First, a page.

THE POTPOURRI: REDEFINED
To say French couple Alexandre Piffaut and Sandra Fuzier are purists is putting it mildly. To elevate potpourri from how people often think of it (dried scented flowers that collect dust and tiny insects while disintegrating into a mess), they looked for the best medium to distribute their brand of essential oil-based home fragrances, Mad et Len. They found it in the Sahara desert, in the form of porous volcanic rocks that absorb and retain fragrance better than traditional potpourri. The prescented rock is encased in rectangular or round brushed black metal lidded “pots” that are as heavy as cast iron, and resemble archaeological fi nds. Two variations are available at L’armoire. Our fave (above): the sweet and woody Black Champaka, $190. The other is the spicy and earthy Terre Noire (in a round box), $340. Each comes with a mini vial of its scent for refreshing the volcanic rock.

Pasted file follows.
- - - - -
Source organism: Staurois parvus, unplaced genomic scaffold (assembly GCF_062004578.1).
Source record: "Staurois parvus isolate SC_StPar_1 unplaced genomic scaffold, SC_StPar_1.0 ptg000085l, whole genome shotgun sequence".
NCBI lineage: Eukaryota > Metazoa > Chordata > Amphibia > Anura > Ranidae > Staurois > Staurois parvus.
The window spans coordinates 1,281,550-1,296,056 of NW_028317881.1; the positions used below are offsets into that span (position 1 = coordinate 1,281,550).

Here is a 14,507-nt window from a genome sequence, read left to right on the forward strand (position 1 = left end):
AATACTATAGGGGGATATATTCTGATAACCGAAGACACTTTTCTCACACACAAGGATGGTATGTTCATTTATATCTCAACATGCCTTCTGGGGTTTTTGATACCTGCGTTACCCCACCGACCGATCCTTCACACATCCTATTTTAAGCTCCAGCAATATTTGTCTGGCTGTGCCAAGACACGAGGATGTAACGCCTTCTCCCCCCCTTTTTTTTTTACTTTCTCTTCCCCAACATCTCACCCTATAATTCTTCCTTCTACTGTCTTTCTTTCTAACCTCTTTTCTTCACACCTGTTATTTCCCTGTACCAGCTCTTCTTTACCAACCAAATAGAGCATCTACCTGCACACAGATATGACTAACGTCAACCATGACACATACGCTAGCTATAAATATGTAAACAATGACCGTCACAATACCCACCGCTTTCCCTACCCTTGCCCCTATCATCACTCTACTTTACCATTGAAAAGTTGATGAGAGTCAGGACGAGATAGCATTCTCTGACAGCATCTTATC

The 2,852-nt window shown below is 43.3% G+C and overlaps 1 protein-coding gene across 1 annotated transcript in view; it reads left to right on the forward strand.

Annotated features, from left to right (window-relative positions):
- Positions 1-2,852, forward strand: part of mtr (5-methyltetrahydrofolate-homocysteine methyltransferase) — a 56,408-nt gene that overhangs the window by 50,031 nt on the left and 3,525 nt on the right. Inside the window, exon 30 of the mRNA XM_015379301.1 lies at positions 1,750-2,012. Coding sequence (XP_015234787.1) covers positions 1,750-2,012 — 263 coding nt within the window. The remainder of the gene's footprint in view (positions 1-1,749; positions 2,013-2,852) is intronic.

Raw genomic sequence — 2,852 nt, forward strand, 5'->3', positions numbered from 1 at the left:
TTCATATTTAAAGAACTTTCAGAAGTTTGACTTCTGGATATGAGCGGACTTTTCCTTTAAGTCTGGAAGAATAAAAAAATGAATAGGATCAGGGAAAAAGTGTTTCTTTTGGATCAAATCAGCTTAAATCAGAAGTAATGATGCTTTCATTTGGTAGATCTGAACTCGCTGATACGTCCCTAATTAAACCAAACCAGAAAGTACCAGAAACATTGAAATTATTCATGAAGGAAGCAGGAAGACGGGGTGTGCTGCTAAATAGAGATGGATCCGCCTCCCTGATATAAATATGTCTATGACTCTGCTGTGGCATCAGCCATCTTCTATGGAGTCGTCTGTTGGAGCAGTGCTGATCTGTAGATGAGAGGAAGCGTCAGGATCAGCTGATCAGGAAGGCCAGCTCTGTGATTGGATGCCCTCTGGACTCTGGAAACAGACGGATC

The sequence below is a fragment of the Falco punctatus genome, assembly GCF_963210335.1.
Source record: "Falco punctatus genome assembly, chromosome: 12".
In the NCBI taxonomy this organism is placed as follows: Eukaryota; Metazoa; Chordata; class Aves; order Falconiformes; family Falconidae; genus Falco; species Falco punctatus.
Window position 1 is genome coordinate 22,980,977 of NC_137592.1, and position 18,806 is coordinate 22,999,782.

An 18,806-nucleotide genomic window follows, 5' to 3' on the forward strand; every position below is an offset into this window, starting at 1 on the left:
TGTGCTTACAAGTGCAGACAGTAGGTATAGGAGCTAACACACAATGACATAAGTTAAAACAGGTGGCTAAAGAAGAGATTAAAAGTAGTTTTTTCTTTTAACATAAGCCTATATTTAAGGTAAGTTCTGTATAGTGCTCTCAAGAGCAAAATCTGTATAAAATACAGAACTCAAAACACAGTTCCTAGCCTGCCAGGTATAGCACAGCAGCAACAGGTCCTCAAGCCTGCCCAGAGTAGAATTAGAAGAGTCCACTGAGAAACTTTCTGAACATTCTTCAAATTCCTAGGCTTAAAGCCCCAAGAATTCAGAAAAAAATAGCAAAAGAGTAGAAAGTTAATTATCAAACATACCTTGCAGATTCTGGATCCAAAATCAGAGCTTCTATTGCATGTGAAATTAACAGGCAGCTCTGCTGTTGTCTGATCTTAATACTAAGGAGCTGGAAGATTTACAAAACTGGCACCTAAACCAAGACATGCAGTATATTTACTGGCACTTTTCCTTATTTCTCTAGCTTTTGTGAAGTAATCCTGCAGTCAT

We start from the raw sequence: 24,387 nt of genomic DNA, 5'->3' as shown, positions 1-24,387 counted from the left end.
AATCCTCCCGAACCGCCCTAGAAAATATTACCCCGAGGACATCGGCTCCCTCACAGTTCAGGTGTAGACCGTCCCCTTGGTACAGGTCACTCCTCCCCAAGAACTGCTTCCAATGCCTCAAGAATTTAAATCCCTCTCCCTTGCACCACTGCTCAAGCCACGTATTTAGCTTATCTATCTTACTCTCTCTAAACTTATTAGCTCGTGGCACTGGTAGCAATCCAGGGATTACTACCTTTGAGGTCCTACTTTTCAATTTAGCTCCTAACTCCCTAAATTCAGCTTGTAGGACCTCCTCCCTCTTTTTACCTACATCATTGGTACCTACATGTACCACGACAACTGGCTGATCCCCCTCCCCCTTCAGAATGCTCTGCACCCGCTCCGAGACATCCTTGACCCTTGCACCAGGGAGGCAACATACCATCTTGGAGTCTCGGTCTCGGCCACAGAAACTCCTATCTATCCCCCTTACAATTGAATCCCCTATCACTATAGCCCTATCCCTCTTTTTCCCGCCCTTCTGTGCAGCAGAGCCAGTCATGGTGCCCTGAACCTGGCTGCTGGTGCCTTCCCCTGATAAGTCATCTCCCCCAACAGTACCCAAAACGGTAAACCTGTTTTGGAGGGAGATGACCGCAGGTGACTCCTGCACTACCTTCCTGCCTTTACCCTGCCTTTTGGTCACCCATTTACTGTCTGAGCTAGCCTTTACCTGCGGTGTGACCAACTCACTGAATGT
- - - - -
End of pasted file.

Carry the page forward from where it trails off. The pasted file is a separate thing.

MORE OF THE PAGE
All Mad et Len’s herbs and flowers for its essential oils are grown in a tiny village in Verdon near Grasse. They are steamdistilled for up to two years for the oils to reach their maximum potency – the way French chemists used to do it hundreds of years ago, before solvent extraction was introduced.